19 Aug 2020
Yes, more data needed

I bought a pack of Health Warrior 25 disposable masks from PaknSave. The box has the CE and FDA logos on it. The masks are 3-ply (non-woven, filter paper, and non-woven). But no reference to NZ standards and no performance criteria, no instructions for safe use. So I have no idea how good they really are. But presumably better than nothing. It would be good to see a regulated market selling only approved products with clear performance standards.

It would be good if Consumer could do a survey of masks available and tell us where we can buy ones that comply with the law and that work, for a reasonable price.

Peace L.
15 Aug 2020
No mask for me

Not going to do it. I can't breathe with one on. And I dont believe it is worthwhile. I agree with Sweden. Social distancing, small numbers and contact tracing is the way. Masks dont stop the virus at all. Will make moree ppl sick wearing masks all day. And yes I do disagree with WHO.

Robert F.
15 Aug 2020
To Peace L

So you know more than the World Health Organisation. Congratulations.

Mike H.
15 Aug 2020
Re No mask for me

The death rate in Sweden is ~570 / 1M, Nordic neighbors Finland and Norway are 10 time lower, and its more than 100 deaths for every one we have had in New Zealand

John A.
15 Aug 2020
No Peace

So p:ss off to Sweden then, Peace. If you don’t want good advice, don’t subscribe to Consumer, and don’t imagine that the rest of us are interested in your horse-hit opinions - especially since you’re clearly both wrong and self-centred.

Liz D.
15 Aug 2020
Mask wearing protects you

A cough can travel as fast as 50 mph and expel almost 3,000 droplets in just one go. Sneezes can travel up to 100 mph and create upwards of 100,000 droplets. Wearing a mask means that those droplets aren't being breathed in by you in the two seconds they take to surround you while you are shopping at the supermarket.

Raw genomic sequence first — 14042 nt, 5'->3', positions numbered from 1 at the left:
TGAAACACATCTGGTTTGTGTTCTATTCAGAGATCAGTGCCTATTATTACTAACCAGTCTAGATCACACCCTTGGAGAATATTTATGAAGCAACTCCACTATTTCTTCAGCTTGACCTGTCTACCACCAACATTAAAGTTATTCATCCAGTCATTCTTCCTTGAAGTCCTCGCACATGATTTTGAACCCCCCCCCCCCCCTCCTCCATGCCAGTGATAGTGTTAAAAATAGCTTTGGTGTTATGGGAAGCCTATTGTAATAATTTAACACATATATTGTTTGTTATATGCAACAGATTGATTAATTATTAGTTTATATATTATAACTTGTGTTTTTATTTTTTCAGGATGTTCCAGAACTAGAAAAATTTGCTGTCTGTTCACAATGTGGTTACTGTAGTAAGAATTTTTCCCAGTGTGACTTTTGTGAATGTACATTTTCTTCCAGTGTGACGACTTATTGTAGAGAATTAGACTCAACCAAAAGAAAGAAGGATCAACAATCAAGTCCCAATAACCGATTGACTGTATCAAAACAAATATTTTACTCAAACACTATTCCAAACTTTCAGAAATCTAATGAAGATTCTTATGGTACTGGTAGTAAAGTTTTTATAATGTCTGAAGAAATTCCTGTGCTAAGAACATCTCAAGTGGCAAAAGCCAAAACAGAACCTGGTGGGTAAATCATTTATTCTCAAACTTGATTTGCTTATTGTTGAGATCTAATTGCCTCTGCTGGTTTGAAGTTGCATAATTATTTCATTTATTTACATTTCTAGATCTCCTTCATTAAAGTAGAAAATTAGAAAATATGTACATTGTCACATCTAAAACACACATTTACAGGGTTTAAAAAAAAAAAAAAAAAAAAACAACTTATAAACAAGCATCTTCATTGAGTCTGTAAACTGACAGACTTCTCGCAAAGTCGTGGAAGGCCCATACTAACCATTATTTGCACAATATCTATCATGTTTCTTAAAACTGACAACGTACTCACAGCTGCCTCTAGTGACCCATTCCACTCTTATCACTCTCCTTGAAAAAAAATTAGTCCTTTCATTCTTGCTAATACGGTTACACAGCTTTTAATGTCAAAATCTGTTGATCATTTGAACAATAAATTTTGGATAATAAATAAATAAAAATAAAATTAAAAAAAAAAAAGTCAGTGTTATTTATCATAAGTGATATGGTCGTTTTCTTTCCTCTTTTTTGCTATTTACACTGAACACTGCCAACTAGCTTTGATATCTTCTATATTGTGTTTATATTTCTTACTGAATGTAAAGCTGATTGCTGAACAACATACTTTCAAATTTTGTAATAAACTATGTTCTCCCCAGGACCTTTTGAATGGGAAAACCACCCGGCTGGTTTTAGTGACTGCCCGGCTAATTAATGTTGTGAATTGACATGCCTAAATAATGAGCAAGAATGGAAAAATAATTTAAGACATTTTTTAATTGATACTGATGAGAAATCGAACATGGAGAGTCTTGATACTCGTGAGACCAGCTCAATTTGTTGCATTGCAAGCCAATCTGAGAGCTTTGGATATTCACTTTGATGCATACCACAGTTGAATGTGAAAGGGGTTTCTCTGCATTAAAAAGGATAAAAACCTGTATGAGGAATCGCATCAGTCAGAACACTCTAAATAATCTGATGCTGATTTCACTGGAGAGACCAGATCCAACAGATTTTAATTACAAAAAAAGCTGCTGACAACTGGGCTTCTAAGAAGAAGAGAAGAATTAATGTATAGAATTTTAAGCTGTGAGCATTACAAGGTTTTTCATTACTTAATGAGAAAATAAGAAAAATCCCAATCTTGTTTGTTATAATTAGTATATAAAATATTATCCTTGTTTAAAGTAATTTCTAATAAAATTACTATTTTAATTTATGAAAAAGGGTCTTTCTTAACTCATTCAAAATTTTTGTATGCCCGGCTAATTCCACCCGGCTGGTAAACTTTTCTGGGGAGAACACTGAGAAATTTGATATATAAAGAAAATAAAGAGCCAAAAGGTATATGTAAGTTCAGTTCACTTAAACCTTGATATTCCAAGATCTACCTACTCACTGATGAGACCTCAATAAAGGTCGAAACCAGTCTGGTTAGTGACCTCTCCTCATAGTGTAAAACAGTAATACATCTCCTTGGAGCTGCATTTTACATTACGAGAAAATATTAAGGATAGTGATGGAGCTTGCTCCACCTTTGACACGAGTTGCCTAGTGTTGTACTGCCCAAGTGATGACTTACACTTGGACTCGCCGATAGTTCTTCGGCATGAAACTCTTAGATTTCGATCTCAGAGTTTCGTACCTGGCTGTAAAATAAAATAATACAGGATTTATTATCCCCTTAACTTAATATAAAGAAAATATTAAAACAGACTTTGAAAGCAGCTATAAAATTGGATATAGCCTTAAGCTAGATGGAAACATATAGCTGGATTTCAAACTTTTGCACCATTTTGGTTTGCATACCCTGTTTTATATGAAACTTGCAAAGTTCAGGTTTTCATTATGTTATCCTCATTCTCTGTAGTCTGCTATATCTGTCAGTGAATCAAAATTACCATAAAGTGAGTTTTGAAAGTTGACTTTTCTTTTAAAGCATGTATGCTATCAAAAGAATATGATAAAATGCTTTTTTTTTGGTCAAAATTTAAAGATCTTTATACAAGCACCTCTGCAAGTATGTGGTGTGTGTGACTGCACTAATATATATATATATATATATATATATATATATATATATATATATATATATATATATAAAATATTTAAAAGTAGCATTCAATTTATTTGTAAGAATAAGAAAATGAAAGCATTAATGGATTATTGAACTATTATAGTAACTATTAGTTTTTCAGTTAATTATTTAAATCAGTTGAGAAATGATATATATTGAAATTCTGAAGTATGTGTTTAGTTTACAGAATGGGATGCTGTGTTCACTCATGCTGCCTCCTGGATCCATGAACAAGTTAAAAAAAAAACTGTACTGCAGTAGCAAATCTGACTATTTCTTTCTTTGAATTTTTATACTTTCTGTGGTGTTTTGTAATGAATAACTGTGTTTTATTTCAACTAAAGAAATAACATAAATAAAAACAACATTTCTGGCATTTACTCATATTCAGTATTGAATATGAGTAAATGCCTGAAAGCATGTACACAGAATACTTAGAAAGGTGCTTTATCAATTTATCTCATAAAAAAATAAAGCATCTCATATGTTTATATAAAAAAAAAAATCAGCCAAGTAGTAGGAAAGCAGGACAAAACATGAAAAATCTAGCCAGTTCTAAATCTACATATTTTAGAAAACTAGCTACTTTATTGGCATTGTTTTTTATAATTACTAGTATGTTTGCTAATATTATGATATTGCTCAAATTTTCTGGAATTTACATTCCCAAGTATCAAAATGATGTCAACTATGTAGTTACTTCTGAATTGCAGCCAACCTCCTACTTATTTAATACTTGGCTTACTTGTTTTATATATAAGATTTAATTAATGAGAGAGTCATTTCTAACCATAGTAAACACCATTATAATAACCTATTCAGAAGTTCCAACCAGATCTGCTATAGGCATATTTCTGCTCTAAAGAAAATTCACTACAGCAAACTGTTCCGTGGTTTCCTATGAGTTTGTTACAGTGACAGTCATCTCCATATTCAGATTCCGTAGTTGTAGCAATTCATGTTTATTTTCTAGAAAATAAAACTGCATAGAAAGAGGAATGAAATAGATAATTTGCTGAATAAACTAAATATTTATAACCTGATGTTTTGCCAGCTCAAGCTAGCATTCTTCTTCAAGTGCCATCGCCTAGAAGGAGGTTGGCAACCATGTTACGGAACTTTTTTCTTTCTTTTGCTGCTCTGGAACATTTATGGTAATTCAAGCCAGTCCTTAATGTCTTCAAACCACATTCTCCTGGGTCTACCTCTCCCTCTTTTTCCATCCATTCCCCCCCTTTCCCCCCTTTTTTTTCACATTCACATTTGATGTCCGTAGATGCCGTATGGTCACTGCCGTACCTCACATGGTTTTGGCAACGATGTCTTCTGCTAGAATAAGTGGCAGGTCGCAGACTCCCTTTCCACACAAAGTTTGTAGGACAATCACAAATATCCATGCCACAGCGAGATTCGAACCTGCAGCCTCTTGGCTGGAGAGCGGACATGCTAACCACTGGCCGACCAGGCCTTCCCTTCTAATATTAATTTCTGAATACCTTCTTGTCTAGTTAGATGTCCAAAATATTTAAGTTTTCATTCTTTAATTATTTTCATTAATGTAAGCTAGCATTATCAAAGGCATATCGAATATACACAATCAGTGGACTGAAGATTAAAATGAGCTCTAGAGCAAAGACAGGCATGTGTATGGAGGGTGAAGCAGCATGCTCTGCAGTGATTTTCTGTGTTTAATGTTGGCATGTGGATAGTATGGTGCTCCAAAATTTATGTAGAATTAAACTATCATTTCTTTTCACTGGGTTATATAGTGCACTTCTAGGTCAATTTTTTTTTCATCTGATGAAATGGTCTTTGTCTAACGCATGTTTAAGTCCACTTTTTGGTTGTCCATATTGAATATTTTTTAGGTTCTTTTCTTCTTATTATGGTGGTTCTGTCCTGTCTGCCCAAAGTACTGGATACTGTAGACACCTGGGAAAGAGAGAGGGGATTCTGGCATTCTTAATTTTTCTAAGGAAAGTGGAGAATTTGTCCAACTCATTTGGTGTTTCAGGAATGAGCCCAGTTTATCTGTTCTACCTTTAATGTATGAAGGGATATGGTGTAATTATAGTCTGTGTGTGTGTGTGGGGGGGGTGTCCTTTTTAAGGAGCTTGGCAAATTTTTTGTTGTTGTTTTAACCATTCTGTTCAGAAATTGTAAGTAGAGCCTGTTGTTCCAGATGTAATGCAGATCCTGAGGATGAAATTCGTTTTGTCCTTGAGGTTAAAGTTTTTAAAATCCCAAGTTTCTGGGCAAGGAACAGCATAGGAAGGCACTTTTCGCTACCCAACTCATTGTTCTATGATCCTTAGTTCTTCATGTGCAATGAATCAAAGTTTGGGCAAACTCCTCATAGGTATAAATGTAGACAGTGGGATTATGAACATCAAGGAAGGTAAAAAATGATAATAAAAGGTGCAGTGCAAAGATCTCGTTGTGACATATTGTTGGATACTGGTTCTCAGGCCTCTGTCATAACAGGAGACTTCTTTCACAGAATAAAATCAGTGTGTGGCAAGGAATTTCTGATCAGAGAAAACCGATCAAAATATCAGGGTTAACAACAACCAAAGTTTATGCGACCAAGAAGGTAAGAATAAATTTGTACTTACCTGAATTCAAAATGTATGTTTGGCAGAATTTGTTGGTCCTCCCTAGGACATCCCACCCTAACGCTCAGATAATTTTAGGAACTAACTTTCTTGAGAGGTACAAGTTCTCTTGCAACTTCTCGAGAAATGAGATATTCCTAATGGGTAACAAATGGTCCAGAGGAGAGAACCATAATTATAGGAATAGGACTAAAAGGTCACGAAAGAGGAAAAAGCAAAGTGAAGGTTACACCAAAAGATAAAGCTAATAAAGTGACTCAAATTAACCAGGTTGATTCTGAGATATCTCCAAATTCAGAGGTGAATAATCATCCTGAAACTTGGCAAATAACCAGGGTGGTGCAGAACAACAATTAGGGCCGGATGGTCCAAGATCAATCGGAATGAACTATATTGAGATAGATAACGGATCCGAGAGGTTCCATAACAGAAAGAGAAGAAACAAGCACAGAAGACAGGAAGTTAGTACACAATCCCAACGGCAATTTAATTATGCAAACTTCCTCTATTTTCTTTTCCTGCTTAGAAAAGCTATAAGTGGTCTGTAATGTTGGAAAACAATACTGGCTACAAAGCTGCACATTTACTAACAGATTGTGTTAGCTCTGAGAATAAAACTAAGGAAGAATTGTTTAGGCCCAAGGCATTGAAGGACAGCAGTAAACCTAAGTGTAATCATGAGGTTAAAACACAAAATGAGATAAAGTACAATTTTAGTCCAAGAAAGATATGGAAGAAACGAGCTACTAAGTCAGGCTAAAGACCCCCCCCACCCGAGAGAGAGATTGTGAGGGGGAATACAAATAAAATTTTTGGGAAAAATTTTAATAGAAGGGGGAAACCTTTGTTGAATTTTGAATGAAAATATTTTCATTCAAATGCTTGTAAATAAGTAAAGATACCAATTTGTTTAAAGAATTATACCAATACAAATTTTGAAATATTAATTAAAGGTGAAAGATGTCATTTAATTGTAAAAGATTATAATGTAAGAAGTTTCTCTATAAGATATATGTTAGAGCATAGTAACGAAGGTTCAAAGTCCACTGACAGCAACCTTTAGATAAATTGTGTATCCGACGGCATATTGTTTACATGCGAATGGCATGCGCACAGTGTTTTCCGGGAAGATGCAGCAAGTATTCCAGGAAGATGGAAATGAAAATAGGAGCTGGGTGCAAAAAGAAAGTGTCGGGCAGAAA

15 Aug 2020

Sweden took the approach to COVID-19 of hoping to achieve herd immunity through exposing people to the virus but reducing the rate of exposure through reducing social interactions, but not at lockdown level. Sweden has one of the highest death rates in the world per million people. The Swedish way is not the NZ way and hopefully most Consumer members would agree with me?

Lynn L.
18 Aug 2020
No mask for me

So you agree with Sweden's death rate too?

Daniel M.
15 Aug 2020
An excellent pattern to use

Great advice on the three layers and types of fabrics to use, I haven’t been happy when officials have effectively said anything will do. I’ve also found this pattern excellent for fitting masks to the different members of my family (you measure face features then choose the appropriate template)

Denise I.
15 Aug 2020
Daniel thank you for this link

Thank you for sharing this link. Very easy pattern to follow.

Bob G.
15 Aug 2020

Thanks for the link Daniel

Fiona H.
15 Aug 2020
Great link

Thanks, Daniel, that is extremely useful information.